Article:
With numerous metropolitan regions in the U.S. facing affordable housing issues, some cities are tackling the issue by revising off-street parking requirements, which, in their current form, contribute to the increasing costs of housing. In February, the New York City the Department of City Planning proposed to eliminate mandatory parking requirements for certain housing types within a specific geographic boundary. New York City is just the latest in a line of cities and states to recognize that affordable housing and off-street parking requirements may not support each other, and are taking a look at long-accepted policies which mandate that developers build a certain amount of parking per unit, regardless of demand or transit accessibility.
This movement has been spurred by the negative impact mandatory parking requirements have on affordable housing. Building often unnecessary parking is often a major
developer expense, resulting in fewer
residential units built, or increased rent while adding to congestion, climate change, and health problems, not to mention underutilized and valuable space.
Parking requirements should be reconsidered to fit local scale, demographics, and need, providing many benefits on top of the increase of affordable housing such as “revitalized and thriving town centers; significant reductions in private car trips; reductions in air pollution; and generally improved quality of life.”
The New York City Department of City Planning proposed a “transit zone” that encompasses land allowing for “new multi-family housing within a half-mile of a subway line,” where off-street parking requirements would not be mandatory for “new public housing, senior housing, or apartments reserved for people earning below a certain income.” This is significant for New York City, where 56% of all households do not own a car and rely on mass transit and other modes, according to a recent University of Michigan study. This proposal, supported by Mayor Bill de Blasio, is a substantial step forward. The proposal not only recognizes that residents of the above housing types do not typically own a car, but take this understanding further by deregulating the mandate.
Minneapolis was one of the first major cities in US to look at the costs imposed by parking requirements and the effect on housing affordability. The Minneapolis City Council in July 2015 universally passed an ordinance that eliminates the parking requirements for new developments with 50 units or under, and reduces requirements to .5 spaces per unit, in areas that are “within a quarter mile of high-frequency transit.” Council Member Lisa Bender notes this policy was pursued in effort to avoid a “housing crisis in the future,” as the market, coupled with dated parking regulations, have caused “affordable-range rents to be far less affordable.” Bender notes that the ordinance would ensure that residents would “not have to pay for parking that they’re not using,” and would give “people an option to live in a lower-cost housing situation.” City council members are planning for the long-term need of city dwellers – affordable housing with low car ownership, living in the midst of TOD.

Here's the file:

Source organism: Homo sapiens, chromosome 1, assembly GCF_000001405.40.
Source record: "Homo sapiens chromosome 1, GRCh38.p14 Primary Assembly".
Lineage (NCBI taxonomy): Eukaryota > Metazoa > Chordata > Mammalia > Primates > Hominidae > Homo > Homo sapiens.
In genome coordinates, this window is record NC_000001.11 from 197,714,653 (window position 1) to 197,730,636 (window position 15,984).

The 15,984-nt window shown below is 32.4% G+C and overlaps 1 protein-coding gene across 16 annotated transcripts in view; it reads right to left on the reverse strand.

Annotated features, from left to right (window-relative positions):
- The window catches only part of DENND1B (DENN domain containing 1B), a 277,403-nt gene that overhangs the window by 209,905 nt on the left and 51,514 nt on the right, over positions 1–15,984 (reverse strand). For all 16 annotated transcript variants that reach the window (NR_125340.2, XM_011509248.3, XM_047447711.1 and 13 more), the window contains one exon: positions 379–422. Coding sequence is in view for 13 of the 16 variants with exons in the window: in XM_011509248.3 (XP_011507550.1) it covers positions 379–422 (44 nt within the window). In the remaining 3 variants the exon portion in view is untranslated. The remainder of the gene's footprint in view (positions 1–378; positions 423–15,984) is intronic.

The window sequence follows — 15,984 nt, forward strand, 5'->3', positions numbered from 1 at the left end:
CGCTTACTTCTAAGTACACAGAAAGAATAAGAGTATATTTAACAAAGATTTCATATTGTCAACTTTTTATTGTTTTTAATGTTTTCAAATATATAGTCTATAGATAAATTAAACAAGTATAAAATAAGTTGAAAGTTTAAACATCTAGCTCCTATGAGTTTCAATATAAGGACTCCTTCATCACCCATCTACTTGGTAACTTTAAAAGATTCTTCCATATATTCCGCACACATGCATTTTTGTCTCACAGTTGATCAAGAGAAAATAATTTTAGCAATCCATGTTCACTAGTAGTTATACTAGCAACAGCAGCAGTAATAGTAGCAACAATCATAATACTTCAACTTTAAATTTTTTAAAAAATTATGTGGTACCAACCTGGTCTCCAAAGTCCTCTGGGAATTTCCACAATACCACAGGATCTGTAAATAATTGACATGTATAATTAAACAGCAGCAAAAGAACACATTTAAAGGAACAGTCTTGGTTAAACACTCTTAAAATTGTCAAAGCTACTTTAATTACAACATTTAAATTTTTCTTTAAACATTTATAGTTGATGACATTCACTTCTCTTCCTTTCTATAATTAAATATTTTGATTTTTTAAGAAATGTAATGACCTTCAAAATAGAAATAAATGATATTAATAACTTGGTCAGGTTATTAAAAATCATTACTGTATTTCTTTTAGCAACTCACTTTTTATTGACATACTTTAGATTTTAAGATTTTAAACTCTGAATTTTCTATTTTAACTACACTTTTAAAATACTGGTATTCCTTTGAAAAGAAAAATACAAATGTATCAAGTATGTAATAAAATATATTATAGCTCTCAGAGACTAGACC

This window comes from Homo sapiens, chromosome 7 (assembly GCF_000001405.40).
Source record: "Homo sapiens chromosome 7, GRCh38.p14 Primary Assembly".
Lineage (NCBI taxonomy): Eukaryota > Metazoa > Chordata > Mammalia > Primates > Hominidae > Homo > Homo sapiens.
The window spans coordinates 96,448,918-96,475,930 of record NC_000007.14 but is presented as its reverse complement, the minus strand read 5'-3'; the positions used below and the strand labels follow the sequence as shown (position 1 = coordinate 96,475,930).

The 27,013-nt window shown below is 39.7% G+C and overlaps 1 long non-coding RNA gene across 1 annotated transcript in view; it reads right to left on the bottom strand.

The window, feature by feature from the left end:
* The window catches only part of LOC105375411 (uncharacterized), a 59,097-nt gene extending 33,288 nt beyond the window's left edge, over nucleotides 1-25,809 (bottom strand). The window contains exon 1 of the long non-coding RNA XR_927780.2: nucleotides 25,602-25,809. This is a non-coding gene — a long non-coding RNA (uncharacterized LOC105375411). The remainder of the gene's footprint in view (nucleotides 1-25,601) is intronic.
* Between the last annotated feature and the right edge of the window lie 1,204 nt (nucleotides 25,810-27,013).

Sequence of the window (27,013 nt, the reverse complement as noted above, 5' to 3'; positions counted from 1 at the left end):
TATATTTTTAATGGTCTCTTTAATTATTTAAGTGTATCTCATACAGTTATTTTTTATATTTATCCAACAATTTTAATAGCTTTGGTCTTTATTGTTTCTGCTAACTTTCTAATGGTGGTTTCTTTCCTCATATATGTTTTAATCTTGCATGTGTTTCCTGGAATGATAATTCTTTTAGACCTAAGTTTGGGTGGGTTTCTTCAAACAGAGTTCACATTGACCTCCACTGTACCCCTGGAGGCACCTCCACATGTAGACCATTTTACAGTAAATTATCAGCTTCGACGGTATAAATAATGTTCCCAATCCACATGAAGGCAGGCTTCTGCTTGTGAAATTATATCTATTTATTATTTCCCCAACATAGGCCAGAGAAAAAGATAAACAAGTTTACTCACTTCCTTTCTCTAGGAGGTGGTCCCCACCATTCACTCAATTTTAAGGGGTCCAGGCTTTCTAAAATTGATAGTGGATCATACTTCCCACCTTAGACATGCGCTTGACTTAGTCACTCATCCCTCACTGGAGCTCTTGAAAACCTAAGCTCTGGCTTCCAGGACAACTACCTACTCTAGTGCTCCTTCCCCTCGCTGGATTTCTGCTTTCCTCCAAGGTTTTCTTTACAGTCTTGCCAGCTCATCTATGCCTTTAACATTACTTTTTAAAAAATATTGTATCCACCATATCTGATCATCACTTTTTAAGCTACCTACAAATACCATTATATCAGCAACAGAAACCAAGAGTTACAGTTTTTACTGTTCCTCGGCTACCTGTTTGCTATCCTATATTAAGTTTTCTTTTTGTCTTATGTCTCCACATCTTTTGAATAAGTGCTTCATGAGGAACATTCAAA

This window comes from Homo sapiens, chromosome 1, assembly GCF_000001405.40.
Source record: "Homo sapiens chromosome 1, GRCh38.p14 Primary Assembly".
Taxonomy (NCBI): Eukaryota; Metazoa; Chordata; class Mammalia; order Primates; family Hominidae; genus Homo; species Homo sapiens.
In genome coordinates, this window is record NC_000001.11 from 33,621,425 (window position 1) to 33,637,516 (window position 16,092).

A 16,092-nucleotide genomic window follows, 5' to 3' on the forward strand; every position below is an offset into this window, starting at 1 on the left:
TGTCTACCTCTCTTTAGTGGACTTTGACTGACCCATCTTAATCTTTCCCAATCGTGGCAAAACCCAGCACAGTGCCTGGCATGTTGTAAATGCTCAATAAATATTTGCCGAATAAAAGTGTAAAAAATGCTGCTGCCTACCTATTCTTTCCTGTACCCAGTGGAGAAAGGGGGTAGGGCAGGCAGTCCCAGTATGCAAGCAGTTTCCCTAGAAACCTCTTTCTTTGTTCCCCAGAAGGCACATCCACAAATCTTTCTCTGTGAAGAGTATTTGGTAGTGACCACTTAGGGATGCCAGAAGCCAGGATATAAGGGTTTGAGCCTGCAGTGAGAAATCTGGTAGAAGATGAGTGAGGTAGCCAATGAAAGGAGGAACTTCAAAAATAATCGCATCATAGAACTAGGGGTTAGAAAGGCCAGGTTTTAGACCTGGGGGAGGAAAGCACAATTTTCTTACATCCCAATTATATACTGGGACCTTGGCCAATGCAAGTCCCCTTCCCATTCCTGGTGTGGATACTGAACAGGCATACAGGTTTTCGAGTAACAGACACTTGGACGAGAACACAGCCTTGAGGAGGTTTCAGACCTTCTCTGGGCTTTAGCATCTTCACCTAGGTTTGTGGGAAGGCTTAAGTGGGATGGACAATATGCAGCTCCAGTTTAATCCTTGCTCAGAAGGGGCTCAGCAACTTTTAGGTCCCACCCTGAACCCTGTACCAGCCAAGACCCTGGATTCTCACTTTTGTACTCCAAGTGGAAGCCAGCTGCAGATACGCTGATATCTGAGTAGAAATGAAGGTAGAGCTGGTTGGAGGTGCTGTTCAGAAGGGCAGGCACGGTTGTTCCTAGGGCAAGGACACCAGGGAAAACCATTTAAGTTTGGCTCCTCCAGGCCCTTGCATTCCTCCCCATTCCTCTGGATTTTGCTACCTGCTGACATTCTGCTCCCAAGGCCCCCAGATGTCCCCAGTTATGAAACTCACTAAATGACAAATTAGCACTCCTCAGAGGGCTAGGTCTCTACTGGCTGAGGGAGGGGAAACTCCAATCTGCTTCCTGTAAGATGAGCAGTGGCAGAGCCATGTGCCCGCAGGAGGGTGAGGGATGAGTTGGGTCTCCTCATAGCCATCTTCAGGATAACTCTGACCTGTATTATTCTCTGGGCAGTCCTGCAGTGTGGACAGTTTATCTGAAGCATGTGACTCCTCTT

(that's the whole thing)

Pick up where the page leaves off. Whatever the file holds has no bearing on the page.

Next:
California was next, the first state to address housing affordability and parking. California Governor Jerry Brown signed a bill in October of 2015 to “create more affordable housing by easing parking requirements.” The Assembly Bill (AB 744) will guarantee that developers can request minimum parking to help build more affordable housing units, lowering the standard to .5 parking spaces per unit for affordable and senior housing, and .3 spaces per unit for special needs housing. This is one of the first public acknowledgements of the relationship between affordable housing and mandatory parking.
NYU’s Furman Center analyzed trends regarding parking spaces built against spaces required from 2000-2008. Reviewing the corresponding table (left), developers build the minimum number of parking spaces when required to provide spots (red & green). Developers barely provide spaces when they are not obligated to do so (blue). Given the choice, developers would build significantly less parking than what’s required.
As this effort gains momentum, other cities have taken action. In Portland, parking requirements vary around access to transit, with buildings required to be within 500 feet of a transit line. In Chicago, Mayor Emanuel created incentives for affordable housing, by increasing Floor Area Ratio (FAR) and decreasing required parking for buildings with at least 50% affordable units. In San Diego, requirements are recommended to be determined by access to transit, and in London, deregulation, maximum standards, and parking taxes are deployed in response to parking minimums. Finally, in Washington D.C, the Zoning Commission just approved the elimination of parking requirements in the majority of the downtown area and decreased parking requirements everywhere within 0.5 miles of metro station entrances and within 0.25 miles of streetcar or “priority bus corridors” by 50%. The new regulations go into effect September 6, 2016.
Is the U.S. ready to choose affordable housing over mandatory parking? From the shifting attitudes of various cities across the country, the answer seems to be yes, however, while the government may not be requiring off-street parking for affordable housing, many financing entities still do. Only time will tell if parking, congestion, and the cost of housing projects will decrease and the number of affordable units built will increase due to the efforts to re-think off-street parking regulations.